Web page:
Improving global prehospital and emergency health care, public health, and disaster health and preparedness

Position Statements

Below are WADEM’s Position Statements as adopted by the Board of Directors.

Accurate Reporting of Public Health Information

The mission of WADEM is the global improvement of prehospital and emergency health care, public health, and disaster health and preparedness. The accurate and transparent release of public health information is necessary to inform response and recovery activities associated with disasters.

The resolution to adopt the international health regulations in 2005 recognized the World Health Organization's leadership in monitoring and responding to public health emergencies.1

Preservation of global health security is reliant upon timely reporting of emergencies and health threats to enable appropriate preparedness and response.2

Withholding, suppression, delayed or deliberate inaccurate reporting of public health information presents a risk for potential health threats to populations. The restriction of epidemiological health information hampers efforts to respond to events.3

The transparent and timely release of public health information is logical, ethical, and required to maintain and improve global health.

As such WADEM endorses that:

  • Global health security is reliant upon timely reporting of emergencies and threats to enable appropriate preparedness and response.
  • Withholding, suppression, delayed or deliberate inaccurate reporting of public health information presents a risk of potential health threats to populations.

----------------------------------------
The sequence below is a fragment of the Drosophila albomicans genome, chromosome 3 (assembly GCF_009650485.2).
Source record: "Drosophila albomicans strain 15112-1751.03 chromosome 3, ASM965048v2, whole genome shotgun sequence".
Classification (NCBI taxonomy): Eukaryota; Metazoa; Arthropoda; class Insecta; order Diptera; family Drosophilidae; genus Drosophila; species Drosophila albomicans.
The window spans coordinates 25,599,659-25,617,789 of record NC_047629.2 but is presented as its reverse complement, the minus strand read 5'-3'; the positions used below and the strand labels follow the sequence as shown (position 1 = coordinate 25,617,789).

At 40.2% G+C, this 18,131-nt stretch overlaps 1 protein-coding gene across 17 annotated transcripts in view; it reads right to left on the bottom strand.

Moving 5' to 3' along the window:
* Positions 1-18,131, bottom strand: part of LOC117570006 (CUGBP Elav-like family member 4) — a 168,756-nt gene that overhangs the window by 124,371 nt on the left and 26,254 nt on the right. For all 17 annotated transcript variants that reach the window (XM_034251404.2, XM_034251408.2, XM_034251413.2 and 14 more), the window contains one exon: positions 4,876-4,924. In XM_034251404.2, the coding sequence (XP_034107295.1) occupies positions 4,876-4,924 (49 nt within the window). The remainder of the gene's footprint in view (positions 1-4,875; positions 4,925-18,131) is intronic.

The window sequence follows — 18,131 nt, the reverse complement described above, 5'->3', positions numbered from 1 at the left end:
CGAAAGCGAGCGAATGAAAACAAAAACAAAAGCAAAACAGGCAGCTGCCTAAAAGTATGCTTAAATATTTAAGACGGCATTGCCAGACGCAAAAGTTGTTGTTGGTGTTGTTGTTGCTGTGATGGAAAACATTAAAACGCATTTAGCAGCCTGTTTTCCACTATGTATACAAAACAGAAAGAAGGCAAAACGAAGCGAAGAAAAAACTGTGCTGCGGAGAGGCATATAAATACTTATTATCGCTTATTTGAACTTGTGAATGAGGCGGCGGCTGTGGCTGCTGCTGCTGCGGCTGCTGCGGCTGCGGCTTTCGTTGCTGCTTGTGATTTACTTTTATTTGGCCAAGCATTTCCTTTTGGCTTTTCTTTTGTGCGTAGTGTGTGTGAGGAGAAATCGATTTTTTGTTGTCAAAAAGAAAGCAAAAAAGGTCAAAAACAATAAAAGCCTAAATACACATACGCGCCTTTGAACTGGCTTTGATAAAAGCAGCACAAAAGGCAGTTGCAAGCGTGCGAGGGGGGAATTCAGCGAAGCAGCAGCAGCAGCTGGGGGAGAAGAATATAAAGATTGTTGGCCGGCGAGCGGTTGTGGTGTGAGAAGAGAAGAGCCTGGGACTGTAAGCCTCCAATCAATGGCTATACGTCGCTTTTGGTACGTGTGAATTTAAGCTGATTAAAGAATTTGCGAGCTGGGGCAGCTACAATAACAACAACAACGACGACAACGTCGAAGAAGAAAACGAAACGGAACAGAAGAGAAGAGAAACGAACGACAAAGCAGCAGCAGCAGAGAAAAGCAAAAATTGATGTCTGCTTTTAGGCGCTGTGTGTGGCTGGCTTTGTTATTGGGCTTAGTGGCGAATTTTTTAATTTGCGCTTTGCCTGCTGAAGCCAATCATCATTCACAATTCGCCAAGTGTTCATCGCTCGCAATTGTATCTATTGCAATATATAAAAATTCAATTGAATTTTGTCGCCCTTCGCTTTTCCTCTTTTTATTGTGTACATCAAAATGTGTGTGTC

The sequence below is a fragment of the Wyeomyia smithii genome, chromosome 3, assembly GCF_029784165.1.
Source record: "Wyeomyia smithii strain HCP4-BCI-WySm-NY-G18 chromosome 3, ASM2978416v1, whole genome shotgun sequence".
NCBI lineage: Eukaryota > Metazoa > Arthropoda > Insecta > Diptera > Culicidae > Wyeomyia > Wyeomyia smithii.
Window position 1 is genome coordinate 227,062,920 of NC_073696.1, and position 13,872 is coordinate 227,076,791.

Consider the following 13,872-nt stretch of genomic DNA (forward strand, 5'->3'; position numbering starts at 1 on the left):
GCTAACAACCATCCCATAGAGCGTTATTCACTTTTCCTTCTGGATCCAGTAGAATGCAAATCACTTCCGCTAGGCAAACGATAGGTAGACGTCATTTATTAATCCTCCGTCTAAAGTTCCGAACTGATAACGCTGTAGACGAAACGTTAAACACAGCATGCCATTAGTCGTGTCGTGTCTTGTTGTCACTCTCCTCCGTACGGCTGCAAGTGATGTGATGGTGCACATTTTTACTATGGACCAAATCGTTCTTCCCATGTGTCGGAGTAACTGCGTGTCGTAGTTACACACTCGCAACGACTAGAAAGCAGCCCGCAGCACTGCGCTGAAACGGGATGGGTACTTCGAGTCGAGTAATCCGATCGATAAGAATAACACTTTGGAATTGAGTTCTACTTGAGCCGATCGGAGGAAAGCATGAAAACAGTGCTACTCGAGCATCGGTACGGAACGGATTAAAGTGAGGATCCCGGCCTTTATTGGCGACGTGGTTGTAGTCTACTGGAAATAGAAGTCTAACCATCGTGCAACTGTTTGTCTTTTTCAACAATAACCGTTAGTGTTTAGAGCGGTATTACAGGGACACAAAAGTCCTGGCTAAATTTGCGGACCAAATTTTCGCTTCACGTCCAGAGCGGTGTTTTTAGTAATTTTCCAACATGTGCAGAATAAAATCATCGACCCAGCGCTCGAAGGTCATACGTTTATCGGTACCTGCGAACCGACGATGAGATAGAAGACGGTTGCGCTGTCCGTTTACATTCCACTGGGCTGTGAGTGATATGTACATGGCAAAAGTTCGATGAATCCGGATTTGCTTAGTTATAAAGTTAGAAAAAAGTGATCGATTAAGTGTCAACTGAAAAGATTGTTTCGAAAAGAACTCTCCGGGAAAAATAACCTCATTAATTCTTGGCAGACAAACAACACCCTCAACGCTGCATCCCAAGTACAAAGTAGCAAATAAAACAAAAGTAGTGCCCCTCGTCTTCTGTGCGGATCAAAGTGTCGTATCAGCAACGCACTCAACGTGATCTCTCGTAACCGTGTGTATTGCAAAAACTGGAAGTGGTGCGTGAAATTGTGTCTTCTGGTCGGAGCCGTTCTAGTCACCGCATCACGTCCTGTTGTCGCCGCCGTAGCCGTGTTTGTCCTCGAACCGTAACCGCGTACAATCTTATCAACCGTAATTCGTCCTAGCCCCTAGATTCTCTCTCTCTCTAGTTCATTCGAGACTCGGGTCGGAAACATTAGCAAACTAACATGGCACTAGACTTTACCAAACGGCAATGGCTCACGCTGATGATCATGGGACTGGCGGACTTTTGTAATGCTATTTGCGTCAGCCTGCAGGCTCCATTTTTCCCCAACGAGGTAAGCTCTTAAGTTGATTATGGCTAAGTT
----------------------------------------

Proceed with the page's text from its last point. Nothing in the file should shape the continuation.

• That Customary International Humanitarian law recognizes the prohibition of attacks on, destruction of or render useless any public health infrastructure indispensable to the survival of the civilian population; that the Geneva Convention (Article 55 & 56) requires that any occupying power must restore the public health infrastructure and protections afforded to the civilian population to mitigate and prevent mortality and morbidity after any conflict or war; that this applies equally to post sudden-onset-natural disasters or public health emergencies of international concern necessary to protect the global health.
  • The accurate, transparent and timely release of official public health information is necessary to identify risks, provide health alerts and promote and protect global health.

Adopted by the Board of Directors on 8 December 2017.

References:

  1. Organization WH. International Health Regulations (2005): World Health Organization; 2008.
  2. DOC I. Global health security-epidemic alert and response. 2001.
  3. Burkle FM. Global health security demands a strong international health regulations treaty and leadership from a highly resourced World Health Organization. Disaster Medicine and Public Health Preparedness. 2015;9(5):568-80.

Climate Change

Climate change is affecting disaster risk and disaster impact. WADEM recognizes climate change as an issue of global concern. It is WADEM’s responsibility to support the capacity of emergency management, humanitarian, and health professionals to address the disaster impacts of climate change.

WADEM supports health improvement activities, with emphasis on health promotion during and following a disaster to reduce the effects of climate change, achieved by cooperation among and between multidisciplinary professions involved in research, education, management, and practice in prehospital, emergency, public health, and disaster health care.